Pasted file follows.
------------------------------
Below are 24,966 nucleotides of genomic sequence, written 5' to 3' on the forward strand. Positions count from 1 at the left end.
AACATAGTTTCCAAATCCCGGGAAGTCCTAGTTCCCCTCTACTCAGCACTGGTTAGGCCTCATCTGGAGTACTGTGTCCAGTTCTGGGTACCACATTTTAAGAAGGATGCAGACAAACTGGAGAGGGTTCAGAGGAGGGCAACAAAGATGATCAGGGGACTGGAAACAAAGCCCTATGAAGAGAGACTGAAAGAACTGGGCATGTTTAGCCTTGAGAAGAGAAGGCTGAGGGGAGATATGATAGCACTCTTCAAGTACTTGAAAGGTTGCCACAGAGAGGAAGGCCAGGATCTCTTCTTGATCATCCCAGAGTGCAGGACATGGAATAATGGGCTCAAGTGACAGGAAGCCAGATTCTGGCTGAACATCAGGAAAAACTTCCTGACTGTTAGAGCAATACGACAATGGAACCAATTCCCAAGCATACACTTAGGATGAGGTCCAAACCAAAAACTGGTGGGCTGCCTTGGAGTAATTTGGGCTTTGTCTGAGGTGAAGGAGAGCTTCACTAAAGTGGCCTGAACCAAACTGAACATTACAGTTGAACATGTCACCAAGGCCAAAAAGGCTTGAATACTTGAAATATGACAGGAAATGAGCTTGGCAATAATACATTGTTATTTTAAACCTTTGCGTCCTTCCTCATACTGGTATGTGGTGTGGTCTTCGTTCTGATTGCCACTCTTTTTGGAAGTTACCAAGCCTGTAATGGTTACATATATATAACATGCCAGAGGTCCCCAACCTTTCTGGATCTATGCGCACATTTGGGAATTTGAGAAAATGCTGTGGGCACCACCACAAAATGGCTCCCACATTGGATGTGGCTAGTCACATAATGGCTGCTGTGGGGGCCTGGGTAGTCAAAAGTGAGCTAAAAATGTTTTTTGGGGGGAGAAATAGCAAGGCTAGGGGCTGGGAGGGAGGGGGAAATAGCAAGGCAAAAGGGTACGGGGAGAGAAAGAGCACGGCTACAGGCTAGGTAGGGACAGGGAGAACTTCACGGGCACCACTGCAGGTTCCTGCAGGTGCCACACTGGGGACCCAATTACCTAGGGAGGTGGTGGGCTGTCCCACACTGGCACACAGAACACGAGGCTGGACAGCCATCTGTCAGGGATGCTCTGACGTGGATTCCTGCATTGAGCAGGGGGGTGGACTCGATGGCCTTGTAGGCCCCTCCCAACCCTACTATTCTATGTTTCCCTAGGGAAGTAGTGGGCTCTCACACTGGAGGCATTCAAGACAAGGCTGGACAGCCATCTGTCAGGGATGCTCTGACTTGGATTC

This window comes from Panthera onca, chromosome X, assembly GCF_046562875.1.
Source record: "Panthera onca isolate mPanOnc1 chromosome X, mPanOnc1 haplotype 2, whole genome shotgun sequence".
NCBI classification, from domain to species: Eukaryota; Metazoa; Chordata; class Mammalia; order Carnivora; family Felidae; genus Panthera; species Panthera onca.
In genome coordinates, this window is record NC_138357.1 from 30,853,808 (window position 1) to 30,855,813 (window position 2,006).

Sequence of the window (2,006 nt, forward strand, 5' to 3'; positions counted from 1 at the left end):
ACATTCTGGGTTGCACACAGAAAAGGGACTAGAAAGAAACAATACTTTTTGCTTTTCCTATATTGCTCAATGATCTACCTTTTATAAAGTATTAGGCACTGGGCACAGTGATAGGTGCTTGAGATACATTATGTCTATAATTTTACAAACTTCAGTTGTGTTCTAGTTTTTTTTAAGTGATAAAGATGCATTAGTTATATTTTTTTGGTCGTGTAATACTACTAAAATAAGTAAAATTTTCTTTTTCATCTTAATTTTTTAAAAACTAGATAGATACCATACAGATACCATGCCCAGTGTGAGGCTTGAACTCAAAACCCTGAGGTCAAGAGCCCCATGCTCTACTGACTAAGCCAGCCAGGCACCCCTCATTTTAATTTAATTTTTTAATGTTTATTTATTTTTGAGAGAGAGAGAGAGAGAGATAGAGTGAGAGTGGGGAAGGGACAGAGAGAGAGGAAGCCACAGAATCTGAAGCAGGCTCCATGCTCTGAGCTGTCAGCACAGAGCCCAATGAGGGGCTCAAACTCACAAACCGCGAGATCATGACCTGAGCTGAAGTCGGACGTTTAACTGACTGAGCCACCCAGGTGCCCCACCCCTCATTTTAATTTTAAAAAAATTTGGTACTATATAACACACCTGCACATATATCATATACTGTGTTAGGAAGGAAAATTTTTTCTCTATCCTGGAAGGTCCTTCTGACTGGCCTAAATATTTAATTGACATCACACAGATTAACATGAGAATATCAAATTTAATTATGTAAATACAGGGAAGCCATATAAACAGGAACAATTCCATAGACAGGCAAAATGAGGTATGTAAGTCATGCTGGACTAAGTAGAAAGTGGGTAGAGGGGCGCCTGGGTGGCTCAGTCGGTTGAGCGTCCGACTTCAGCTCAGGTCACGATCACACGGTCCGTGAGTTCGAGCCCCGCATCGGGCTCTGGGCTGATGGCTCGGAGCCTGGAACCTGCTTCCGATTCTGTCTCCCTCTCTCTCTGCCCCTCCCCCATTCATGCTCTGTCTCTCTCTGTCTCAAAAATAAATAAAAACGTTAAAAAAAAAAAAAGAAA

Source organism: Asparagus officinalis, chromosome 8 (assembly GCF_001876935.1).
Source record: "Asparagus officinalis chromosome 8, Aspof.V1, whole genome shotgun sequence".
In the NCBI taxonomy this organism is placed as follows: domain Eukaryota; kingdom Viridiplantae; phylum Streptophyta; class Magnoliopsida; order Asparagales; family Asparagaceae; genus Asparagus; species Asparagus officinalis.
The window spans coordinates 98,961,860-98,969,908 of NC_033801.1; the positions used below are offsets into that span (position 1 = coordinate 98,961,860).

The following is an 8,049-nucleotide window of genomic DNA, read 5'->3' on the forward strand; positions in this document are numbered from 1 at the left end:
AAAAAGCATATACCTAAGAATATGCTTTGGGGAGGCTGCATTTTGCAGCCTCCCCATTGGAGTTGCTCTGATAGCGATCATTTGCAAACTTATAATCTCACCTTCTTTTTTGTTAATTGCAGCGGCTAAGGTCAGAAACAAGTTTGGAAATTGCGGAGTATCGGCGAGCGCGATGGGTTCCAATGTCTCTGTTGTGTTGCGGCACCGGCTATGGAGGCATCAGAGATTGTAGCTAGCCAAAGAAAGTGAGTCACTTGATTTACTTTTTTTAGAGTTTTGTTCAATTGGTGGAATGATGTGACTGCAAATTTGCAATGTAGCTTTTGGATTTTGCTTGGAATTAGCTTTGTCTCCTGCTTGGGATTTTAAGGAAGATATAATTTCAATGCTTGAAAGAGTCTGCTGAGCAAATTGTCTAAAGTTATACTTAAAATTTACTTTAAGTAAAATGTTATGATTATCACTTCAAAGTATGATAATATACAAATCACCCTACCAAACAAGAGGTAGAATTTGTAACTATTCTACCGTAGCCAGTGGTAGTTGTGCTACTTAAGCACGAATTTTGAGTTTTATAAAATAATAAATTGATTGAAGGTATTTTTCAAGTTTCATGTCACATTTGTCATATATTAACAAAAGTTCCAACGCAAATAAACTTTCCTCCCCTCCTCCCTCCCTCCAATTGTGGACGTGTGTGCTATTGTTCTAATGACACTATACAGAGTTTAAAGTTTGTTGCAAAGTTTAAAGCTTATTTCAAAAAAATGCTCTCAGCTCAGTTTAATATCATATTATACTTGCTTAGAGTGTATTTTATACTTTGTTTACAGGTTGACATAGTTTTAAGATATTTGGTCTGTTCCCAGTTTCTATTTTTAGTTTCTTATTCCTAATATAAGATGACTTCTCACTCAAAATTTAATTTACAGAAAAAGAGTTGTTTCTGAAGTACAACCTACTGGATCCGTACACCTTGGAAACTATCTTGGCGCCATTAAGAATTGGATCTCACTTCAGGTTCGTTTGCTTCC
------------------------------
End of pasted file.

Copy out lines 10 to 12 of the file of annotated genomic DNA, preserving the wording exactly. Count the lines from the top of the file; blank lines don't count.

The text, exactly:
Source record: "Asparagus officinalis chromosome 8, Aspof.V1, whole genome shotgun sequence".
In the NCBI taxonomy this organism is placed as follows: domain Eukaryota; kingdom Viridiplantae; phylum Streptophyta; class Magnoliopsida; order Asparagales; family Asparagaceae; genus Asparagus; species Asparagus officinalis.
The window spans coordinates 98,961,860-98,969,908 of NC_033801.1; the positions used below are offsets into that span (position 1 = coordinate 98,961,860).